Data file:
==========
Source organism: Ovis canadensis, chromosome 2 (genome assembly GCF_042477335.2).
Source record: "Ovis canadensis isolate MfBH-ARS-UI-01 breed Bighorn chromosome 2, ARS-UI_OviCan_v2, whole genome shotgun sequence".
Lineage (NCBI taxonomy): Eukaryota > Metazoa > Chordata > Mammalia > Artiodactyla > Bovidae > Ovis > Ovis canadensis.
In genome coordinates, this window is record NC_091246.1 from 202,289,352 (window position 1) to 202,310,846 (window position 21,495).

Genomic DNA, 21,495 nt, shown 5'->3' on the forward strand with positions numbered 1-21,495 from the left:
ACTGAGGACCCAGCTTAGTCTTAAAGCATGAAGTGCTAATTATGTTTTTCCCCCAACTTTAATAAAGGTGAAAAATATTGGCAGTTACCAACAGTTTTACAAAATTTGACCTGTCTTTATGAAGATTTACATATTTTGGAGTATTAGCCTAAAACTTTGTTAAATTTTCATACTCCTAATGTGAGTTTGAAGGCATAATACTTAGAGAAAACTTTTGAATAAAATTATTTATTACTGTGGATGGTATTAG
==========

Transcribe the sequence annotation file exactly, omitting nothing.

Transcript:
Source organism: Ovis canadensis, chromosome 2 (genome assembly GCF_042477335.2).
Source record: "Ovis canadensis isolate MfBH-ARS-UI-01 breed Bighorn chromosome 2, ARS-UI_OviCan_v2, whole genome shotgun sequence".
Lineage (NCBI taxonomy): Eukaryota > Metazoa > Chordata > Mammalia > Artiodactyla > Bovidae > Ovis > Ovis canadensis.
In genome coordinates, this window is record NC_091246.1 from 202,289,352 (window position 1) to 202,310,846 (window position 21,495).

Genomic DNA, 21,495 nt, shown 5'->3' on the forward strand with positions numbered 1-21,495 from the left:
ACTGAGGACCCAGCTTAGTCTTAAAGCATGAAGTGCTAATTATGTTTTTCCCCCAACTTTAATAAAGGTGAAAAATATTGGCAGTTACCAACAGTTTTACAAAATTTGACCTGTCTTTATGAAGATTTACATATTTTGGAGTATTAGCCTAAAACTTTGTTAAATTTTCATACTCCTAATGTGAGTTTGAAGGCATAATACTTAGAGAAAACTTTTGAATAAAATTATTTATTACTGTGGATGGTATTAG